Adhesive capsulitis, more commonly known as a ‘frozen shoulder’, is a painful condition that is characterised by stiffness and a loss of motion in the shoulder. What causes frozen shoulder, what can you do about it and how can you stop it from happening in the first place? Let’s take a look!
What is a frozen shoulder?
The tissue that surrounds the shoulder joint and holds it together is called the capsule – when this becomes inflamed, this band of tissue becomes stiff, which restricts the movement of the shoulder.
There is no clear cause of frozen shoulder, however hormonal imbalances, diabetes or a weakened immune system can make you more susceptible to joint inflammation. Long periods of inactivity following injury, illness or surgery also increase the chance of a stiff shoulder joint.
What are the symptoms of a frozen shoulder?
If you develop adhesive capsulitis, you are likely to experience symptoms in three stages across a period of approximately 1-3 years.
Initially, the shoulder will be intensely painful, and any movement will cause pain. At this stage, movement begins to become limited. The discomfort often leads to avoiding moving the shoulder, which further increases the stiffness. When the shoulder is at its most stiff, pain may reduce somewhat, but movement becomes more difficult. Once the shoulder begins to “thaw”, the range of motion then improves.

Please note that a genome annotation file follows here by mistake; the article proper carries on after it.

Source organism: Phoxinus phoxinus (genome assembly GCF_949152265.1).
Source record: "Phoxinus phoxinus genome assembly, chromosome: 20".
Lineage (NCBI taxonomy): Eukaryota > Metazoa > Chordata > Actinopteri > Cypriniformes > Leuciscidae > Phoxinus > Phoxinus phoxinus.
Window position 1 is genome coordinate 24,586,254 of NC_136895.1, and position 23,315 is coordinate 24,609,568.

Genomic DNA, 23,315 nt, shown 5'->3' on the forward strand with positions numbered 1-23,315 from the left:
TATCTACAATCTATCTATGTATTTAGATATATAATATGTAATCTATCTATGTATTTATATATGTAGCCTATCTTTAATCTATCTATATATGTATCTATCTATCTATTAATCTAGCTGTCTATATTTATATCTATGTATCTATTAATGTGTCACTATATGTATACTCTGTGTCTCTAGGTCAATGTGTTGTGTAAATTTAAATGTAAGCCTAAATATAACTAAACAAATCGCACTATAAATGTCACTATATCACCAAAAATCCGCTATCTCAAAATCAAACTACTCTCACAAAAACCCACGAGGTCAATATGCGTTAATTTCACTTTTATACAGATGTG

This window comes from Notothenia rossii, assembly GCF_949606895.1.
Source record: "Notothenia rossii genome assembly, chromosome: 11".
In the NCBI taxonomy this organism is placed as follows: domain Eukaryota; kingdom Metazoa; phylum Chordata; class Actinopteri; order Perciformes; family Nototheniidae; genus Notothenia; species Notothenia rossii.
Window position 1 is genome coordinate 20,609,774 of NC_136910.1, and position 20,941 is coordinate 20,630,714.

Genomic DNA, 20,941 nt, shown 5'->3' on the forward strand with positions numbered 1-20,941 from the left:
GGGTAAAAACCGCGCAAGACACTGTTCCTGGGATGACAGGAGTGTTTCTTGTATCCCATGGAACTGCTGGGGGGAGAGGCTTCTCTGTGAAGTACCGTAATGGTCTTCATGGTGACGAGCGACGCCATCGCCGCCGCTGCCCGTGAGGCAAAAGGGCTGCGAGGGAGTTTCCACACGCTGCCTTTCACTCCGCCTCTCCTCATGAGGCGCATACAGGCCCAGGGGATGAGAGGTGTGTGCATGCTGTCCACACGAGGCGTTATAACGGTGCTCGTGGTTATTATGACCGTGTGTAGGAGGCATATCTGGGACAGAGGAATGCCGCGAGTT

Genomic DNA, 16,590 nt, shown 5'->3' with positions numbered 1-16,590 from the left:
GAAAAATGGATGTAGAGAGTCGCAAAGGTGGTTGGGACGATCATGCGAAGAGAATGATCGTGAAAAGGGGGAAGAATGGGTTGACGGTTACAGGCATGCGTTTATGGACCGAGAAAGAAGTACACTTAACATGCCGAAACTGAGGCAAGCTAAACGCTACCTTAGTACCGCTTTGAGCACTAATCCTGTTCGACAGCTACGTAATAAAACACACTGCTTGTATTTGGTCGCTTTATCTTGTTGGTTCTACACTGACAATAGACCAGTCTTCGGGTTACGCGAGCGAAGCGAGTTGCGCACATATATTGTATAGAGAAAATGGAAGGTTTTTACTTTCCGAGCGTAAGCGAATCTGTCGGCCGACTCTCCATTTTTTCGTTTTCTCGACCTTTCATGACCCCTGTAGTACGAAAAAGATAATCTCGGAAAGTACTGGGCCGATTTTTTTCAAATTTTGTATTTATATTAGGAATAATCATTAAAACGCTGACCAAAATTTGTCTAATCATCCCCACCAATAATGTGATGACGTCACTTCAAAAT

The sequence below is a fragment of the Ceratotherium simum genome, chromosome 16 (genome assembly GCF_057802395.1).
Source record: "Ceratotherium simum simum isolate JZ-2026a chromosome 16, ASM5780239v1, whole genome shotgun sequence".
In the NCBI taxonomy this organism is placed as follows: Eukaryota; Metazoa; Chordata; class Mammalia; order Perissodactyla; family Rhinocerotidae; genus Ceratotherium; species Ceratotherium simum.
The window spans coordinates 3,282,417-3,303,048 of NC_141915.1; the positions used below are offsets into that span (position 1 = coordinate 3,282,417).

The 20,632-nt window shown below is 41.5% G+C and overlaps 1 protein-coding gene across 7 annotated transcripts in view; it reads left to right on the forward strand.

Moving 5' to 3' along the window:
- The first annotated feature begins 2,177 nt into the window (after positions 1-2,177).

Many people say that the pain is worse at night and can keep them awake.
How do you treat a frozen shoulder?
Physiotherapy is the most common treatment for a frozen shoulder. A physio will help you to stretch your shoulder joint to recover the range of motion and will teach you a program of gentle exercises to do at home.
While you’re waiting for your physio appointment, putting an ice pack on the shoulder for 15 minutes, several times a day, can help to reduce the pain.
Who is at increased risk of a frozen shoulder?
The following people are at greater risk of developing adhesive capsulitis:
- Those over the age of 50
- People with diabetes
- People with thyroid conditions
- People with cardiovascular disease
- Anyone who has to remain still for long periods of time due to illness or surgery
- Anyone who needs to wear a shoulder sling for a long period of time following an injury
What can you do to prevent a frozen shoulder?
As immobility is a major cause of a frozen shoulder, if you suffer an injury or illness that will keep you out of action for a while, speak to a physiotherapist about exercises that you can do safely to keep your shoulder moving.
If you’re experiencing pain or loss of motion in your shoulder, give us a call on 9838 3030 or email firstname.lastname@example.org and we’ll talk to you about how we can help.